Circular Economy in Medical Device Reprocessing

The resource use associated with health care facilities has a large environmental impact, accounting for 4.4–4.6% of worldwide greenhouse gas emissions.1, 2 This resource use includes single-use medical devices, which health care facilities have become increasingly reliant upon.2 These disposable devices are associated with a high volume of waste, the incineration or landfill of which subsequently generates large volumes of air, water and soil pollution, which contribute to environmental damage whilst having a negative effect upon health-related outcomes.2, 3

In order to reduce the environmental impact of health care-related waste, and reduce the exploitation of natural resources, there is a need for innovative business models which seek to reduce resource use whilst maintaining economic value.

Linear Versus Circular Economy

In a linear economy, resources are extracted on a large scale and are subsequently disposed of once they have fulfilled their purpose. This is typically carried out with the intention of maximising profit. However, this approach does not consider the subsequent environmental damage, resulting from the overexploitation of natural resources and the generation of pollution.4

In contrast, a circular economy places an emphasis upon sustainability. This approach aims to minimise resource use and extraction, support longer-term use of resources, optimise resource recovery through high-quality recycling, prevent pollution and support the regeneration of ecosystems, whilst creating equitable economic and social value.5 Several circular economy strategies can be employed to improve the focus upon sustainability within health care; owing to the high prevalence of single-use medical devices,2 the ‘re-use’ of materials or resources is a particularly relevant approach for health care providers to consider.6

Medical Device Reprocessing and Circular Economy

To ensure the successful re-use of medical devices, reprocessing within a hospital’s central sterile services department is required. This is vital in order to reduce the risk of medical device contamination and subsequent patient exposure to hospital acquired infections.7 Whilst this exposure to infection compromises patient safety, it is also associated with an increased carbon footprint through increased patient hospitalisation and resource use.7

The implementation of circular practices, such as the reprocessing of medical devices, has several benefits:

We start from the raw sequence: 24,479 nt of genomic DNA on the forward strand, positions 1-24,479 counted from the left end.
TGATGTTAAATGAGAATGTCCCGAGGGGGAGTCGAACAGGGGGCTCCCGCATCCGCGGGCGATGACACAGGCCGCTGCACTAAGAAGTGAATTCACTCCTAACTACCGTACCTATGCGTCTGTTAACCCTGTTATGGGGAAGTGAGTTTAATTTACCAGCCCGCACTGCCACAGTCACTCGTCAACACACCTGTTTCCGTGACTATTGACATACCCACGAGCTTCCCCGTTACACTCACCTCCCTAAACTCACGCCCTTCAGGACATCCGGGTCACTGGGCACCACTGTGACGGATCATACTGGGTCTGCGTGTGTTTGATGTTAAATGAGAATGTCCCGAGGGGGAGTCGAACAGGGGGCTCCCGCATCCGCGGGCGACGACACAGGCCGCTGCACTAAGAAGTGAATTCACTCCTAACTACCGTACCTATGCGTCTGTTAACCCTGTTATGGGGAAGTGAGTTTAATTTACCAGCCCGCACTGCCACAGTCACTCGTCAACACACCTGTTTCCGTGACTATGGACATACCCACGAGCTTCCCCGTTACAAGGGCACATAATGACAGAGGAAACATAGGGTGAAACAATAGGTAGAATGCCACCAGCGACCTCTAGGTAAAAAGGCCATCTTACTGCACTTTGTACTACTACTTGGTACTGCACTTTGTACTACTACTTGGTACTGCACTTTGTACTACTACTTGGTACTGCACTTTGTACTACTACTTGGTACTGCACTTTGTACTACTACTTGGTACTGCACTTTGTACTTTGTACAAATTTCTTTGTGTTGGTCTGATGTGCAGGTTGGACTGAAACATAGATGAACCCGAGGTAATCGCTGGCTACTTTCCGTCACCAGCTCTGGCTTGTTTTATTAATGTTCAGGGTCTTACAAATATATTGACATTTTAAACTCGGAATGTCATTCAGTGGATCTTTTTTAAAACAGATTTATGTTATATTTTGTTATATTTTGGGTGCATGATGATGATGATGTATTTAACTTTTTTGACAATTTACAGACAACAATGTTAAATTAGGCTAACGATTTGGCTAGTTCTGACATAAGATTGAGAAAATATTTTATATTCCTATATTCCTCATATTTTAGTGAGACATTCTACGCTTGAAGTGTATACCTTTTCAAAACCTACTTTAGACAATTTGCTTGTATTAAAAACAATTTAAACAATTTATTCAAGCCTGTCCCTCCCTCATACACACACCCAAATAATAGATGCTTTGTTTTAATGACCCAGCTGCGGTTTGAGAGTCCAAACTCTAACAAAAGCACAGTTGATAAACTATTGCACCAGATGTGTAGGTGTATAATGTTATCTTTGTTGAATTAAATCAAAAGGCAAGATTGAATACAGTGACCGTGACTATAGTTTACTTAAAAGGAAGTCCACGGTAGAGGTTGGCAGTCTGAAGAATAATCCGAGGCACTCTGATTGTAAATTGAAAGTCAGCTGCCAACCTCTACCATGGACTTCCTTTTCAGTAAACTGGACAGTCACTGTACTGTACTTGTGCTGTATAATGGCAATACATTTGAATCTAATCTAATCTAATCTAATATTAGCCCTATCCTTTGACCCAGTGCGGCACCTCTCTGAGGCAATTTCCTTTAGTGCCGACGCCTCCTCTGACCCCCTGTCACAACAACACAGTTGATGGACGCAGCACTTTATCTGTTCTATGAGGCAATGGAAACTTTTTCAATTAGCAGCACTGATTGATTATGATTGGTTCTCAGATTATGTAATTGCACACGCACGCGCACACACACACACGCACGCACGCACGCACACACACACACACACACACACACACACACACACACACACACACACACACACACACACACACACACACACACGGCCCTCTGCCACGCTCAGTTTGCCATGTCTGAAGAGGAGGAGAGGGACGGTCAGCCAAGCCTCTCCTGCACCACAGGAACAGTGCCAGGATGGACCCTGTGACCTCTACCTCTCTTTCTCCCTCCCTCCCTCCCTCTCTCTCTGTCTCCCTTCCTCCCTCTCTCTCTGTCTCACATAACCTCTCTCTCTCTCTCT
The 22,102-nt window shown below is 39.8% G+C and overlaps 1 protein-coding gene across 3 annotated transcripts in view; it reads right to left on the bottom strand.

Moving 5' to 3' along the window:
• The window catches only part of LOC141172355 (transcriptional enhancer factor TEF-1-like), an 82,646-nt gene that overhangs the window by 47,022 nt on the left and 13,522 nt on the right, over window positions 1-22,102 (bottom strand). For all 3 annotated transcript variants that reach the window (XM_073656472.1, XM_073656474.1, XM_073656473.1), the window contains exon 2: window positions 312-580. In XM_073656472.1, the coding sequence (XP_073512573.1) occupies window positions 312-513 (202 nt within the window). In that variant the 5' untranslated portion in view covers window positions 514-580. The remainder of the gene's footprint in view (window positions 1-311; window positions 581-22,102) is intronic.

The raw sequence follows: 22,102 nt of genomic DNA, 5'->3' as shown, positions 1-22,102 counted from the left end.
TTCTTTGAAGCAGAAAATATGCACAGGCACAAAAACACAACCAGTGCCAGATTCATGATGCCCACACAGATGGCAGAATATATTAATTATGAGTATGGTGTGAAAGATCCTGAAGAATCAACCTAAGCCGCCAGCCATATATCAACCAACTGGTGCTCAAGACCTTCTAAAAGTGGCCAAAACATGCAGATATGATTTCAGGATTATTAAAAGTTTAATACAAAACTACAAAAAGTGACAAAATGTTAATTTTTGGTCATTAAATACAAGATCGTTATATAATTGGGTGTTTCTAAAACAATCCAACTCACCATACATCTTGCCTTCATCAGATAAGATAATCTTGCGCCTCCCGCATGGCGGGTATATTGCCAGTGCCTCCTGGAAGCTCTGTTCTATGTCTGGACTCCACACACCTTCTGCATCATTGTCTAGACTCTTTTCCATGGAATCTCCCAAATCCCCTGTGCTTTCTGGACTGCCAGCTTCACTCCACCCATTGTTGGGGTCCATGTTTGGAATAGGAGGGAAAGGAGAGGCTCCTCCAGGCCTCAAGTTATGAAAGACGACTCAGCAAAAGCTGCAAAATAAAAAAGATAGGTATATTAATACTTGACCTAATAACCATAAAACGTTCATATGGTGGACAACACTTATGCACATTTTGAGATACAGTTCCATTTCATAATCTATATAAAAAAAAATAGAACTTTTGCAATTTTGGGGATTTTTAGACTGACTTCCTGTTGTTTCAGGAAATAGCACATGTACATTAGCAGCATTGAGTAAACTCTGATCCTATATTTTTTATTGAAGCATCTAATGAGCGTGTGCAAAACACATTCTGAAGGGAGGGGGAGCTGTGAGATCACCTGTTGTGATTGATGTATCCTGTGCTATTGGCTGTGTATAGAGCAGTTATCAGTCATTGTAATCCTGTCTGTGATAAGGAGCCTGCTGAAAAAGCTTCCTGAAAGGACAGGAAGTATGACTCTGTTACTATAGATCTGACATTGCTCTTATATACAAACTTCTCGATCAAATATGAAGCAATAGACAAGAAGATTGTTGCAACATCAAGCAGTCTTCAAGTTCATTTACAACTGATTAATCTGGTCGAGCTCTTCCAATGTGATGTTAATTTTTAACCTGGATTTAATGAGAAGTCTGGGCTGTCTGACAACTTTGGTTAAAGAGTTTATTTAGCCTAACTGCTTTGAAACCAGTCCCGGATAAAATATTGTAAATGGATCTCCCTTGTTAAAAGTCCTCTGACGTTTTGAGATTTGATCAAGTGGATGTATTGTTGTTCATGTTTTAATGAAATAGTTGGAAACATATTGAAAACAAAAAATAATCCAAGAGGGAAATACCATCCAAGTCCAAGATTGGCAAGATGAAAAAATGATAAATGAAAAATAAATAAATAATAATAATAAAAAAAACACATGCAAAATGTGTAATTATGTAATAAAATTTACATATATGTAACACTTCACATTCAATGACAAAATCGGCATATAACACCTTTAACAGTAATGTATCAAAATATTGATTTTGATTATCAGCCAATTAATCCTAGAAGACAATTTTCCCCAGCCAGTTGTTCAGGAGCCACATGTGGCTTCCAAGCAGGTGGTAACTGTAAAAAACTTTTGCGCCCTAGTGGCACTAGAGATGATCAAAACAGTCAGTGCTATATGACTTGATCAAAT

• Reduced environmental impact: A high proportion of health care-associated greenhouse gas emissions can be attributed to the supply chain; medical equipment manufacturing is responsible for 19% of the UK NHS’s carbon footprint.8 The introduction of reusable medical devices reduces energy use, which subsequently reduces air and soil pollution.3 Furthermore, the re-use of medical devices substantially reduces the amount of waste produced. In 2019, 15,292,928 pounds of medical waste was diverted from landfills as a result of the use of reprocessed, single-use medical devices.
  • Improved health-related outcomes: Due to reduced emissions and subsequent pollution, it is predicted that air, soil and water quality will improve. It is anticipated that this will have a positive impact on health-related outcomes, including a reduction in cancers, negative birth outcomes and respiratory diseases.3
  • Economic savings: Whilst a linear approach is typically employed with profit in mind, the re-use of medical devices is associated with significant cost savings. In 2019, $21,724,304 was saved through reduced waste disposal by hospitals that reprocessed single-use medical devices.9

Steam Sterilization Versus Low Temperature Sterilization

To maximise cost-effectiveness within a circular economy, it is important to identify the appropriate approach to medical device sterilization. Given the continually increasing cost of resources,13 energy consumption is a vital factor to consider when assessing the viability of a particular sterilization modality. Whilst low temperature sterilization requires the use of disposables,10, 11 it is also associated with reduced water and energy consumption in comparison to steam sterilization. This was highlighted in a study assessing the environmental and economic impact of sterilization systems, whereby hydrogen peroxide gas plasma sterilizers required less energy in comparison to steam sterilization, with consumption of 3.7–10 kWh/year compared to 32.1 kWh/year respectively.12